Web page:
Seniors released from Colorado jails fight for health insurance, housing


Epifanio Nieto was driving a bus in September when his body suddenly stopped functioning – he tried to use his hand but couldn’t, then he started to fall.

The driver stopped the bus saying, “I think you are having a stroke. “

An ambulance was called and Nieto, 73, spent seven days in the hospital. When he finally recovered and received the bill, it was for only $ 112.

“It’s a benefit for Medicare,” he said. ” They took care of everything.

Nieto, who served 13 years in prison, had more trouble than many getting federal health insurance. .

His experience is common among older people who are released from jail in Colorado, experts say. They face additional obstacles in finding both housing and health insurance.

In July, state lawmakers passed a law aimed at overcoming some of these hurdles and requiring the state’s Commission on Aging to study the issues and report its findings by the end of the year. .

“It’s just one of those things, the more you learn the worse it gets,” said Jane Barnes, chair of the commission.

“It’s like a Gordian knot,” she added, referring to the historic name given to a problem solved only by bold action.

The commission spent six months studying the problem and made several recommendations on how the state can help older people navigate health care after release from prison. Barnes declined to discuss the recommendations until the report was released in January.

Among the problems: people who have been incarcerated for decades may not have enough work credits to qualify for health insurance without premium, even if they have worked in prison; release from prison does not trigger a special registration period, so some have to wait months to register; and many prisoners miss the brief window to enroll in medicare around their 65th birthday and face penalties.

“It was overwhelming; the lack of support, the lack of resources for any senior released from prison has been a nightmare, ”said Kelly Brasier, whose uncle Anthony Martinez, 85, was released from prison in January. She has spent the months since floundering through paperwork. Her uncle was not eligible for full health insurance due to his limited work history, she said.

“He has no working credit, even though he worked as a janitor in the prison,” she said.

She paid much of her medical expenses out of pocket, rushing for a hospital bed, a disabled ramp, a wheelchair, a walker and crutches, she said. She would like to see the Department of Corrections ensure that older inmates are enrolled in medicare before their release – a step that is now made mandatory by law passed this summer.

This warrant should help “to some extent,” said Terri Hurst, policy coordinator at the Colorado Criminal Justice Reform Coalition, adding that she believes some formerly incarcerated people will still face penalties because of their work history and legal status. when they enroll, and may have to rely on private insurance plans instead of Medicare.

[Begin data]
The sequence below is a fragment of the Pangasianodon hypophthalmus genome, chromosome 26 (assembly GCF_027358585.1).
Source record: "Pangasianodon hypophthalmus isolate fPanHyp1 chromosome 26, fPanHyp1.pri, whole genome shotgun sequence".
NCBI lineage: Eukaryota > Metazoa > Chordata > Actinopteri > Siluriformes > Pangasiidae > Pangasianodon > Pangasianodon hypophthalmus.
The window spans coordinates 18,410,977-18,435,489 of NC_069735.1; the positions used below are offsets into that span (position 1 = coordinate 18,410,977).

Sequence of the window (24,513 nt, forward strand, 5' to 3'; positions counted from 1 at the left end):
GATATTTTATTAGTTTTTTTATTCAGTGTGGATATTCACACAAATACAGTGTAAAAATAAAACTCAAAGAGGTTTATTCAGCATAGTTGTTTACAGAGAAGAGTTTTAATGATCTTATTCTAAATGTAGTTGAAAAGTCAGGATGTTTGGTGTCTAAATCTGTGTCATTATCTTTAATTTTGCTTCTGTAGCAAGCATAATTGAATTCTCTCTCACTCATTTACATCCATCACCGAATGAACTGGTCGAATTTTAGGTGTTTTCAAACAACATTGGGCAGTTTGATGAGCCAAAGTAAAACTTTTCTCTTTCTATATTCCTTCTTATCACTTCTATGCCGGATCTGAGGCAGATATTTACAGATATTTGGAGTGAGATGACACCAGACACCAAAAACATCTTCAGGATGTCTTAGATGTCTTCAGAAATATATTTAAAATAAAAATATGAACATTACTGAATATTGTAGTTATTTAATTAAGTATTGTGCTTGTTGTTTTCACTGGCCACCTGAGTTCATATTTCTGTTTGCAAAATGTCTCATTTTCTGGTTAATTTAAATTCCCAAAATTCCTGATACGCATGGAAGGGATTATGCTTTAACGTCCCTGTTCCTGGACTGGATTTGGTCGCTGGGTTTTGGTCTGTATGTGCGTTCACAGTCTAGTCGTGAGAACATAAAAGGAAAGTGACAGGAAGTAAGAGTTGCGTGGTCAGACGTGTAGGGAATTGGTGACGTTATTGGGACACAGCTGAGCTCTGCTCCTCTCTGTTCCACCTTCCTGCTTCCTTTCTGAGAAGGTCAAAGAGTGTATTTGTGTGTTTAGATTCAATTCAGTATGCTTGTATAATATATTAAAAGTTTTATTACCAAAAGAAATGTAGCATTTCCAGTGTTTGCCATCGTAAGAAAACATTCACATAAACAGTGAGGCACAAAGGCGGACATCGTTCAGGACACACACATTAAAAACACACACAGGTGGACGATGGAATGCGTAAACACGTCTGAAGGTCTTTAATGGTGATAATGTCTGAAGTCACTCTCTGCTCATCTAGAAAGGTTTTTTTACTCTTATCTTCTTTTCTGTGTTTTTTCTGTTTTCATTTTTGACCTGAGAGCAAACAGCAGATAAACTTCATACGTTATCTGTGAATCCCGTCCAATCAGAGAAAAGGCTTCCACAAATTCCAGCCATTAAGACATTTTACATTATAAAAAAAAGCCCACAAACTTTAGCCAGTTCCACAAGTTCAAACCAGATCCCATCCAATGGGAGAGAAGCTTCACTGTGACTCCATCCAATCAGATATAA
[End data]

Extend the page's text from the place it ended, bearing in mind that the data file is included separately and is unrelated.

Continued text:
Colorado prisons hold 625 inmates over the age of 64, said Annie Skinner, a spokesperson for the Department of Corrections. That’s about 5% of the state’s prison population. About half of that group – 327 people – are serving life sentences, she said.

Not all detainees have family members like Brasier who they can move to live with after release, and finding accommodation for older detainees and those with significant medical needs is another major challenge for older people. coming out of the state prison system.

“Housing is almost always the hardest part,” said Jamie Ray, care manager at Second Chance Center, a nonprofit that helps people find their place after they get out of prison.

Nursing homes may refuse to accept residents who have served prison time, and older people may not be able to work the kind of manual labor that has traditionally been one of the highest paying fields available. for people formerly incarcerated.

Seventeen people in Colorado have been granted parole but are still jailed simply because they have nowhere to go, said Ruth Koffman, deputy executive director of community operations in the Department of Corrections .

“We cannot release someone who has high medical needs and is old and crippled, we cannot just put them at a bus stop,” she said. “… There has to be a placement that people feel comfortable in before they send someone.” “

On average, those 17 prisoners have been held 210 days since parole approval, Koffman said. The person with the longest wait has been looking for work for almost two years.

The Department of Corrections is now seeking approximately $ 700,000 to fund a new program to find nursing home placements for these inmates. The program would pay nursing homes an additional rate to accept those released from prison, Koffman said. The initial budget request could pay for 10 beds, she said.

“This population has unique health needs because incarceration is detrimental to overall health,” she said. “So this rate justifies the level of extra care they need. “

Ray recalled an 84-year-old man who was released from prison at a halfway house because he “had nowhere to go.”

The halfway house wasn’t ideal, but it was better than jail, Ray said.

“We had bikes that we handed out once,” she said. “… He got on the bike and did it in the parking lot, smiling.” It was the last bit of freedom he had.

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